Paula Patterson is an 84 year old Native Washingtonian.  She was born in the old Freedman’s Hospital (now Howard University Hospital) on February 8, 1917.  She has lived in Washington, DC all of her life and has resided in every quadrant of the city except Southwest.  Paula Patterson was educated in the DC Public Schools.  She married Floyd Patterson, her Dunbar High School sweetheart, and produced four children from their union, two boys and two girls.  Paula Patterson was widowed in 1972.

 

One of her fondest memories of growing up in Washington, DC is going to the Howard Theater as a teenager for the live performances of some of the world’s greatest Black entertainers (such as Duke Ellington and Cab Calloway) many of whom were Washingtonians as well. During this conversation she shares the concept of and difference between a “Rent Party” (which her mother would occasionally host) and a “Garage Dance” (that she regularly attended across town at her “high school sweetheart’s” house).  Horse drawn wagons and streetcars traveled the streets of D.C. side by side during Ms. Patterson’s youth while children walked for miles to attend school.  She graduated from Dunbar High School in 1935 and began working for the District Government (like many of her peers) shortly thereafter.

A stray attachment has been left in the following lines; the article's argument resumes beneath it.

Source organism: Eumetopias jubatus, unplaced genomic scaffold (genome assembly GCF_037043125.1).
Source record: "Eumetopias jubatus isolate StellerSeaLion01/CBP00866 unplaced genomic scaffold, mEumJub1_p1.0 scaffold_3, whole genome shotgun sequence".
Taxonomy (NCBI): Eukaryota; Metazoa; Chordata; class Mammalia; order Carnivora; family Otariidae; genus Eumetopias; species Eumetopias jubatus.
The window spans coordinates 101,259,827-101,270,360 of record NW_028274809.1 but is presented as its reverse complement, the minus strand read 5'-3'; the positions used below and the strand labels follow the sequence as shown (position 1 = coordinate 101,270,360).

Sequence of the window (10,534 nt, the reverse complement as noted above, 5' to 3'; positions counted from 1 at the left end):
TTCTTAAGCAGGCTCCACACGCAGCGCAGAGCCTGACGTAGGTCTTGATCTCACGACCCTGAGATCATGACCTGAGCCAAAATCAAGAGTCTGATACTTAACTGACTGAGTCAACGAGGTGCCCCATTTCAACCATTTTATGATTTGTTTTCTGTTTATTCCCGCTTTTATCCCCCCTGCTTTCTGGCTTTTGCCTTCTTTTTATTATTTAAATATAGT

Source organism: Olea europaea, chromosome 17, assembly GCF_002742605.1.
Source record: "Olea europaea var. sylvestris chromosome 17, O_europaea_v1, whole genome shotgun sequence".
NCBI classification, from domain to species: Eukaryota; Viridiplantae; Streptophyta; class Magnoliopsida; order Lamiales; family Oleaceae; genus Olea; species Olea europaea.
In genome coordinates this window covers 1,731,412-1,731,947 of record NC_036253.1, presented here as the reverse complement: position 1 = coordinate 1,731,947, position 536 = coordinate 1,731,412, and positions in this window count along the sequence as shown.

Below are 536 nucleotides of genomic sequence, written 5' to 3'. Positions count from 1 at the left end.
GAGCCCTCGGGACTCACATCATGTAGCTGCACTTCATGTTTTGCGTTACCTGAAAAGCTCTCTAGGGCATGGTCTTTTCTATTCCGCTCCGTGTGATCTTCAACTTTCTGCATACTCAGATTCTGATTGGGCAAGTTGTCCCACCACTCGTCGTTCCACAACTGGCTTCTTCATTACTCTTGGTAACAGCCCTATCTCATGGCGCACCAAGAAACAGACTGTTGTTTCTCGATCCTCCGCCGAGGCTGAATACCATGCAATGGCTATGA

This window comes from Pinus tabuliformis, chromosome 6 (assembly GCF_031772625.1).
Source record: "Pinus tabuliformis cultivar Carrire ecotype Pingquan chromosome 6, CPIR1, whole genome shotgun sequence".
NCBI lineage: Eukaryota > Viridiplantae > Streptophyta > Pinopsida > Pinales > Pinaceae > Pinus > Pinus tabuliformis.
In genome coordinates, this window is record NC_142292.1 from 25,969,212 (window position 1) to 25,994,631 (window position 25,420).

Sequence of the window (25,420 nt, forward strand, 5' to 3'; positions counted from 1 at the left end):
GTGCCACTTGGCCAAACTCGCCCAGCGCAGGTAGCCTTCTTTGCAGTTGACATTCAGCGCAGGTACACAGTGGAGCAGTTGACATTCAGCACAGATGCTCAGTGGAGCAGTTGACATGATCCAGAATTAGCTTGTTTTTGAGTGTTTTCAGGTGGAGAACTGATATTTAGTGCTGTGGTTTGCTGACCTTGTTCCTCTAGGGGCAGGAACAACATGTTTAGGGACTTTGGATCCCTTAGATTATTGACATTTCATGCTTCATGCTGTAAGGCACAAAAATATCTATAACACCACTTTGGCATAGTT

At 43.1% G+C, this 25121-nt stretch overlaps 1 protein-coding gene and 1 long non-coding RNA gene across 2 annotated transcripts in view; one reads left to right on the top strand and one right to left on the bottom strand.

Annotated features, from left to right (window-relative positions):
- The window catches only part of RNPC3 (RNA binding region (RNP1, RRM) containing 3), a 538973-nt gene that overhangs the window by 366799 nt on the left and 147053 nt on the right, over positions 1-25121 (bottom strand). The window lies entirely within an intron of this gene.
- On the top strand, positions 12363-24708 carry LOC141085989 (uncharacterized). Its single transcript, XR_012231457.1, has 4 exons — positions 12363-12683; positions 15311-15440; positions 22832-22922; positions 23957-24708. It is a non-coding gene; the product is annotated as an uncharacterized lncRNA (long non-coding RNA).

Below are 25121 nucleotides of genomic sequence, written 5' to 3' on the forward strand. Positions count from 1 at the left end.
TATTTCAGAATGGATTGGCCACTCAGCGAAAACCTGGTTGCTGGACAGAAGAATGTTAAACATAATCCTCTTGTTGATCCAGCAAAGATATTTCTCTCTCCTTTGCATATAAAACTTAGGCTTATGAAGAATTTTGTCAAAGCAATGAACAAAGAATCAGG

Paula Patterson’s husband, Floyd (not to be confused with the boxer) was very involved in DC’s social arena and introduced his wife to the socially active life that she still lives.  Floyd Patterson was a musician and entertainment promoter for many years.  He at one time managed Ike and Tina Turner. 

 

Mrs. Patterson retired from the District Government in 1976; however, she is an extremely active and youthful “retiree”.  At age 84 she still goes to exercise class regularly and volunteers daily.  She has volunteered regularly at the White House every Friday since 1994.  She is truly a “people person” and loves the work she has done and continues to do in Washington, DC with and for such local organizations as DC – Dakar Sister Cities Program, the Joint Center for Political and Economic Studies, and Howard University Hospital.  She continues to travel extensively, a practice she and her husband started when their children were very young.  Her travels have taken her throughout the United States and around the world.

 

Her activism keeps her youthful and so do her genes.  She ended the conversation because she had to go celebrate her paternal aunt’s 102nd birthday!

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